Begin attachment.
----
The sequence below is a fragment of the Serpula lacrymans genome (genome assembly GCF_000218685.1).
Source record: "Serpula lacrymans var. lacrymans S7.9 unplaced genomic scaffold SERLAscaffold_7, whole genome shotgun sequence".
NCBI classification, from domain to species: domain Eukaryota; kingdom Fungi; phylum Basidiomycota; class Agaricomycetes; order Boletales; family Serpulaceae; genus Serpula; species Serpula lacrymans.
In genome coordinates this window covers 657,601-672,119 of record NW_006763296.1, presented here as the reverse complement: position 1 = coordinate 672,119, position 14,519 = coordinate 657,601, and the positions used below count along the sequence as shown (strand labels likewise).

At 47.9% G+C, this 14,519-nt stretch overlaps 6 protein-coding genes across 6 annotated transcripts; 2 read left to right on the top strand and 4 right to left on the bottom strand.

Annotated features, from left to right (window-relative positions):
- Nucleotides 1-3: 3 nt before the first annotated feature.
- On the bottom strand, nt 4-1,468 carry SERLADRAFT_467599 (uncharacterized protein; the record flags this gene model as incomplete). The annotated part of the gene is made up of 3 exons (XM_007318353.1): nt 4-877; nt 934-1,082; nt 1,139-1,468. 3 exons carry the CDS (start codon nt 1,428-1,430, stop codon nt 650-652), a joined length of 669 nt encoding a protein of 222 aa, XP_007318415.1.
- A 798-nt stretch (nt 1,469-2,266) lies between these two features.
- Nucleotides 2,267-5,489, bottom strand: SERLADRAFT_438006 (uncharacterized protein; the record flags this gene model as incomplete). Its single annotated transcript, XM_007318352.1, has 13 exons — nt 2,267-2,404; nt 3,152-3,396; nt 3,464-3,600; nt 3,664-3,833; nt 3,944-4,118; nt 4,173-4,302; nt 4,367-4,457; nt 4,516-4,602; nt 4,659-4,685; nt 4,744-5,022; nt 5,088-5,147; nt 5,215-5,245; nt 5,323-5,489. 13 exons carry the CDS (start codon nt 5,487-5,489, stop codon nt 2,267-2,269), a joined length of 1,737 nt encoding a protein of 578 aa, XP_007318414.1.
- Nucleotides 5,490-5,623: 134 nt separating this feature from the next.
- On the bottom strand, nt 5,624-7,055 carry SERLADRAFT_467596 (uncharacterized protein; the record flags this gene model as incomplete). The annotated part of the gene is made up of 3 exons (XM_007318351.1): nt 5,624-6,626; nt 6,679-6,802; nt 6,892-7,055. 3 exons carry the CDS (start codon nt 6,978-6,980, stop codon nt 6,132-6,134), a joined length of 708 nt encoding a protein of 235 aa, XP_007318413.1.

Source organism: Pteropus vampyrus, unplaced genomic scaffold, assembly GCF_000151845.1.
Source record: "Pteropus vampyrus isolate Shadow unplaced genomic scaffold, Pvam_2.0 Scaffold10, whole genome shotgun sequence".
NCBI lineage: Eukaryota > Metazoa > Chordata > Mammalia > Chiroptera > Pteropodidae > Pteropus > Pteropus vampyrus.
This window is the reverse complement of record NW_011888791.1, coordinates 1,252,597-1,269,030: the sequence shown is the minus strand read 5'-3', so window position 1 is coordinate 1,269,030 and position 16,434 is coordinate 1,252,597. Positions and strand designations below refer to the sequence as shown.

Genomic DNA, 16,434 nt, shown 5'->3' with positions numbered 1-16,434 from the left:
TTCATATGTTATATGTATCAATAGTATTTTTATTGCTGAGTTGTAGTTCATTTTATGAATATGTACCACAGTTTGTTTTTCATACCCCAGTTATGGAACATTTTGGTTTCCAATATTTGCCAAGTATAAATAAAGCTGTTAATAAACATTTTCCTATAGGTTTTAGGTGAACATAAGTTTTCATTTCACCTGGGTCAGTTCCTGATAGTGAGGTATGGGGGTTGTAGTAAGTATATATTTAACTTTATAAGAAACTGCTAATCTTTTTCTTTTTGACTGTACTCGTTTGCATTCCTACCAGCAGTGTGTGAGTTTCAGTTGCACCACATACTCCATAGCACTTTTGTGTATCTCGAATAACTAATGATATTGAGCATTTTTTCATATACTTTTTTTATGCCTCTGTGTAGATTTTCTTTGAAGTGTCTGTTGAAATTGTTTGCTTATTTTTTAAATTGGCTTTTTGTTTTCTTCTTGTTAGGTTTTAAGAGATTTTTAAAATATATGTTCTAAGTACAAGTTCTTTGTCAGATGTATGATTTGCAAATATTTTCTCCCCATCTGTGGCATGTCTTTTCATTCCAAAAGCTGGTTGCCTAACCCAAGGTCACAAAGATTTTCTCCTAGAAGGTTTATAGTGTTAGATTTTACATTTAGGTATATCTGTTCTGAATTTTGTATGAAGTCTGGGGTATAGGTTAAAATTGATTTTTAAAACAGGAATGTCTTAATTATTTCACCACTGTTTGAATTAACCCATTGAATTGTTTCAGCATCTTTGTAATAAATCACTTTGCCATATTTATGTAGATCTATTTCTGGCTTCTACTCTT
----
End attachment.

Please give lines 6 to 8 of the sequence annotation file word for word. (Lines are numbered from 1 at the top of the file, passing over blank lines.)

Annotated features, from left to right (window-relative positions):
- Nucleotides 1-3: 3 nt before the first annotated feature.
- On the bottom strand, nt 4-1,468 carry SERLADRAFT_467599 (uncharacterized protein; the record flags this gene model as incomplete). The annotated part of the gene is made up of 3 exons (XM_007318353.1): nt 4-877; nt 934-1,082; nt 1,139-1,468. 3 exons carry the CDS (start codon nt 1,428-1,430, stop codon nt 650-652), a joined length of 669 nt encoding a protein of 222 aa, XP_007318415.1.